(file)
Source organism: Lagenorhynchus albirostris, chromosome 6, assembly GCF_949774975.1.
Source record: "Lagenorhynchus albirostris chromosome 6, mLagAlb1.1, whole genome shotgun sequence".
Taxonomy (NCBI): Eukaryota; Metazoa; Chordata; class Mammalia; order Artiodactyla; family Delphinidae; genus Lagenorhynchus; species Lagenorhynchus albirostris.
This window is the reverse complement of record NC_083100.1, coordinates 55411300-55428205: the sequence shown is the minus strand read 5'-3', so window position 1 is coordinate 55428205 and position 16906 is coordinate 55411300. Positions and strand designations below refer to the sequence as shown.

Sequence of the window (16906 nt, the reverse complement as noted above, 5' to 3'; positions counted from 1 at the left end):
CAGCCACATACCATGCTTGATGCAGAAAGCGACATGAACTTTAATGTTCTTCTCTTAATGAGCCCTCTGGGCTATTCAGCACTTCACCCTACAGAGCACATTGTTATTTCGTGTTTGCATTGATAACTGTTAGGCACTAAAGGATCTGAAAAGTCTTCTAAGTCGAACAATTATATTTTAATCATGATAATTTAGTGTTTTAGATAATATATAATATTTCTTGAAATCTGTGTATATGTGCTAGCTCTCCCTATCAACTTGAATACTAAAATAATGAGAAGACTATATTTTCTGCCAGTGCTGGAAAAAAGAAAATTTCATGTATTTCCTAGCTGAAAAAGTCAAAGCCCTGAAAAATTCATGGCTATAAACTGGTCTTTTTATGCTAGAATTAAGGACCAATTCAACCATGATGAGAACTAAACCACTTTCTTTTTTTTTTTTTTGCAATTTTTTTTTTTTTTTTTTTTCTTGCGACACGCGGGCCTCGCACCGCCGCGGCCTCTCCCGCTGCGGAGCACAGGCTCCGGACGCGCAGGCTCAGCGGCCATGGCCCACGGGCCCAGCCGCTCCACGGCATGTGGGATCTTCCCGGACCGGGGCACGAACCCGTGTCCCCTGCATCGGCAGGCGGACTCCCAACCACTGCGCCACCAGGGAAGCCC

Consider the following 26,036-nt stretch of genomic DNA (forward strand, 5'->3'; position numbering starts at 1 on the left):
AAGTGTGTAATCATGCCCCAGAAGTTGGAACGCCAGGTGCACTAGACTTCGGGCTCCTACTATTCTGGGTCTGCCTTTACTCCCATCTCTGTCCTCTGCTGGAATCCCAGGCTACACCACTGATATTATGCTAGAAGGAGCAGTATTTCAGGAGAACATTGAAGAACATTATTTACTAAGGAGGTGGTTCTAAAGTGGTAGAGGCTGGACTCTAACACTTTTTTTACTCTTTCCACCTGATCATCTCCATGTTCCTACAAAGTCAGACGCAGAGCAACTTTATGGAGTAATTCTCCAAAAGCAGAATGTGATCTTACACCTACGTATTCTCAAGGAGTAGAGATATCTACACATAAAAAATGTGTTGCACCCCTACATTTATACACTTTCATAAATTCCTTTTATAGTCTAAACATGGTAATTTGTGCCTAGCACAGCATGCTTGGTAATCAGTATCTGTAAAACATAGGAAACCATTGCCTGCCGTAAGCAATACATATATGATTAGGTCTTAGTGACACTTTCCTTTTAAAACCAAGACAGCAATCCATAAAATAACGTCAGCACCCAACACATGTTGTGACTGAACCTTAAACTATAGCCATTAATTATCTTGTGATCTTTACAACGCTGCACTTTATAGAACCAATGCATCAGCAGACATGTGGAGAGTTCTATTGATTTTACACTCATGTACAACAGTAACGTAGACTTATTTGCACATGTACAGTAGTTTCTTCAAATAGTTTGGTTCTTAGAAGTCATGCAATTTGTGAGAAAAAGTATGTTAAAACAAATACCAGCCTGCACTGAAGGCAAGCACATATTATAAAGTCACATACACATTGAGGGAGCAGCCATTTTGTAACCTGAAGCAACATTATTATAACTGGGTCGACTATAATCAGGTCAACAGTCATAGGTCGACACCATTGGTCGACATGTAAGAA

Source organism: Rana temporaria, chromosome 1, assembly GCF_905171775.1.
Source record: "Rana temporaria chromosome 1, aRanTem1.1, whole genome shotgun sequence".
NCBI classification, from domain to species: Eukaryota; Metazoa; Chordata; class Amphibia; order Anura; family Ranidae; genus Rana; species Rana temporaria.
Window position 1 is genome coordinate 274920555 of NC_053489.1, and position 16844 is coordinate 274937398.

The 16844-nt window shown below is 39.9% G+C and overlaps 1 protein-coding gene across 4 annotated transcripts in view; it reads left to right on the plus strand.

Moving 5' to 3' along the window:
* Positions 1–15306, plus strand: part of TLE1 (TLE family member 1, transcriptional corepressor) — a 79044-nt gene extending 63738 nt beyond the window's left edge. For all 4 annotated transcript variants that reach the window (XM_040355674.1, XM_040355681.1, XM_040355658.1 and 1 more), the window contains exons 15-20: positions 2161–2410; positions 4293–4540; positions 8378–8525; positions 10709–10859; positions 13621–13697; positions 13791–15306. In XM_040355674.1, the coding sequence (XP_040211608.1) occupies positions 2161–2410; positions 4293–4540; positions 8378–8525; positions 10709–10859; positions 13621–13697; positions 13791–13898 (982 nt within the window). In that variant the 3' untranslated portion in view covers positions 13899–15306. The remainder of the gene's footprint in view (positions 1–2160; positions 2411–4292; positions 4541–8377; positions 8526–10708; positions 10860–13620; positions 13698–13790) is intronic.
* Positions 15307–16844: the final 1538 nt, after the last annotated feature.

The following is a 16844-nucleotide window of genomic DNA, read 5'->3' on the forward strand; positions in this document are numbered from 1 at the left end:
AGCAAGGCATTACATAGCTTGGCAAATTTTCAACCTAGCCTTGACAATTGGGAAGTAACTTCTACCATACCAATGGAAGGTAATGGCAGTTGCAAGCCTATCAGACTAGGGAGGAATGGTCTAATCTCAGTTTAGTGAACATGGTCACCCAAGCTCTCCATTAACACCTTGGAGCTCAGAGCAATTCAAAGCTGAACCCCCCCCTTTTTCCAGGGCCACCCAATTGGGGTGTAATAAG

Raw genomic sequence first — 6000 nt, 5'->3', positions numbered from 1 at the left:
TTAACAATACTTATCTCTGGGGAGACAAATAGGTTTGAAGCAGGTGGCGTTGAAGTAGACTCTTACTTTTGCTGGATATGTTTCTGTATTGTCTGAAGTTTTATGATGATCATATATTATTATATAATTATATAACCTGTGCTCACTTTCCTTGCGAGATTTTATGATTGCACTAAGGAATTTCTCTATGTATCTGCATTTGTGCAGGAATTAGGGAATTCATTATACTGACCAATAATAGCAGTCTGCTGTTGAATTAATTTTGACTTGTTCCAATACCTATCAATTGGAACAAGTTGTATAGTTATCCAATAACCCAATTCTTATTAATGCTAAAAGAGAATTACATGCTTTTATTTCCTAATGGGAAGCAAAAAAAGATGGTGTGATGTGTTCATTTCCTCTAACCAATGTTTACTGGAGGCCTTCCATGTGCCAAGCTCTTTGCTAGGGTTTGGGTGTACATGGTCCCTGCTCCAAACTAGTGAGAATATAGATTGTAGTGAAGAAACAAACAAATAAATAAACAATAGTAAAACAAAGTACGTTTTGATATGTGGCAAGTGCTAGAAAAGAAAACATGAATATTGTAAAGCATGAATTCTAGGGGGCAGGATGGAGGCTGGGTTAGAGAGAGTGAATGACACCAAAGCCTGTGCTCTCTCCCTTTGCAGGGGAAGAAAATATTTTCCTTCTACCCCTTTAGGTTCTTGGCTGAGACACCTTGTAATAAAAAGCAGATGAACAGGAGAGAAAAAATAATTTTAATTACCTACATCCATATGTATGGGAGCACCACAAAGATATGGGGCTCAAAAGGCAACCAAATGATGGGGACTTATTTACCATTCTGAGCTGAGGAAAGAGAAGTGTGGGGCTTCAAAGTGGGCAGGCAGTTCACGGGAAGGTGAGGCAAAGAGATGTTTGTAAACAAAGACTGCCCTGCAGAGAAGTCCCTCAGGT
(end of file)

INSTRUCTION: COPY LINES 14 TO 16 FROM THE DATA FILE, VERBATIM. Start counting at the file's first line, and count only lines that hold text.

Moving 5' to 3' along the window:
* Positions 1–15306, plus strand: part of TLE1 (TLE family member 1, transcriptional corepressor) — a 79044-nt gene extending 63738 nt beyond the window's left edge. For all 4 annotated transcript variants that reach the window (XM_040355674.1, XM_040355681.1, XM_040355658.1 and 1 more), the window contains exons 15-20: positions 2161–2410; positions 4293–4540; positions 8378–8525; positions 10709–10859; positions 13621–13697; positions 13791–15306. In XM_040355674.1, the coding sequence (XP_040211608.1) occupies positions 2161–2410; positions 4293–4540; positions 8378–8525; positions 10709–10859; positions 13621–13697; positions 13791–13898 (982 nt within the window). In that variant the 3' untranslated portion in view covers positions 13899–15306. The remainder of the gene's footprint in view (positions 1–2160; positions 2411–4292; positions 4541–8377; positions 8526–10708; positions 10860–13620; positions 13698–13790) is intronic.
* Positions 15307–16844: the final 1538 nt, after the last annotated feature.